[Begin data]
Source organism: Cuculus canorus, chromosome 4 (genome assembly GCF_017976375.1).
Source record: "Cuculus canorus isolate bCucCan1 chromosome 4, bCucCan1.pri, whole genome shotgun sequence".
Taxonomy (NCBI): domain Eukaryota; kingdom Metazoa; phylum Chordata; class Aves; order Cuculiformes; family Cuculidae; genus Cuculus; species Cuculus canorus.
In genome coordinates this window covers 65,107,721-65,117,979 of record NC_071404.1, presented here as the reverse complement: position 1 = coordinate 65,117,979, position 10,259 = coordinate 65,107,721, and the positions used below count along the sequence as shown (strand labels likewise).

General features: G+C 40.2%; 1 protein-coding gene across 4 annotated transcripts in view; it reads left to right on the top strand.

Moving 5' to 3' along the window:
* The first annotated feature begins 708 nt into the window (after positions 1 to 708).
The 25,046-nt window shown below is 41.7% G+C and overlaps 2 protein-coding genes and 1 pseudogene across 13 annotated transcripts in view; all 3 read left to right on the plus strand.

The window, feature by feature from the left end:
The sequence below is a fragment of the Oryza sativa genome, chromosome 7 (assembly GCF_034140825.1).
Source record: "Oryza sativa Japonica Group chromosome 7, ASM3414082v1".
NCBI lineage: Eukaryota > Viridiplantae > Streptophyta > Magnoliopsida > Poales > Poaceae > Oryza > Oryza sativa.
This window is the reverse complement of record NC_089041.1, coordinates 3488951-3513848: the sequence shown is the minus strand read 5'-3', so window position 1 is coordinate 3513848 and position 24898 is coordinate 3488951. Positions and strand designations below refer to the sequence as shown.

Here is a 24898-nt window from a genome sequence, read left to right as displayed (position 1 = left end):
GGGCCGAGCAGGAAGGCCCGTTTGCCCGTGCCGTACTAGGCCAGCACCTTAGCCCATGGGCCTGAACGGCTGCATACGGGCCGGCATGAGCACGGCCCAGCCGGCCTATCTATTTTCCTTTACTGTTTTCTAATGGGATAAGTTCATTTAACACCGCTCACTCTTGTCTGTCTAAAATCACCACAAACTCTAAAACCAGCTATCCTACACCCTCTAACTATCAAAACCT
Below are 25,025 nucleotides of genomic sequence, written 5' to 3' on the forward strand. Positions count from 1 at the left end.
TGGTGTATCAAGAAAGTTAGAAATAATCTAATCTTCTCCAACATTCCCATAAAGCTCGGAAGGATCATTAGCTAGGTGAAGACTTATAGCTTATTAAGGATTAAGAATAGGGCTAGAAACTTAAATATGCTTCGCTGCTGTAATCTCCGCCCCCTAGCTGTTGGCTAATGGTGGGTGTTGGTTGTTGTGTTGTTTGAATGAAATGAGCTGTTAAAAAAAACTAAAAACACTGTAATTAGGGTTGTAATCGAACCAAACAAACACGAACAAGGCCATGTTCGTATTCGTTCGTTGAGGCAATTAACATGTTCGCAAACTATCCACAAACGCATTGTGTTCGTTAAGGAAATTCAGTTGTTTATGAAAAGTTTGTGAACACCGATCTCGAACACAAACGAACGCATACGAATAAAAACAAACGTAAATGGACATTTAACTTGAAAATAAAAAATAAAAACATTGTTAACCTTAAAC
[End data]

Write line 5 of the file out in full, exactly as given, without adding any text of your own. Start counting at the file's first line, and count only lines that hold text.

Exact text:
General features: G+C 40.2%; 1 protein-coding gene across 4 annotated transcripts in view; it reads left to right on the top strand.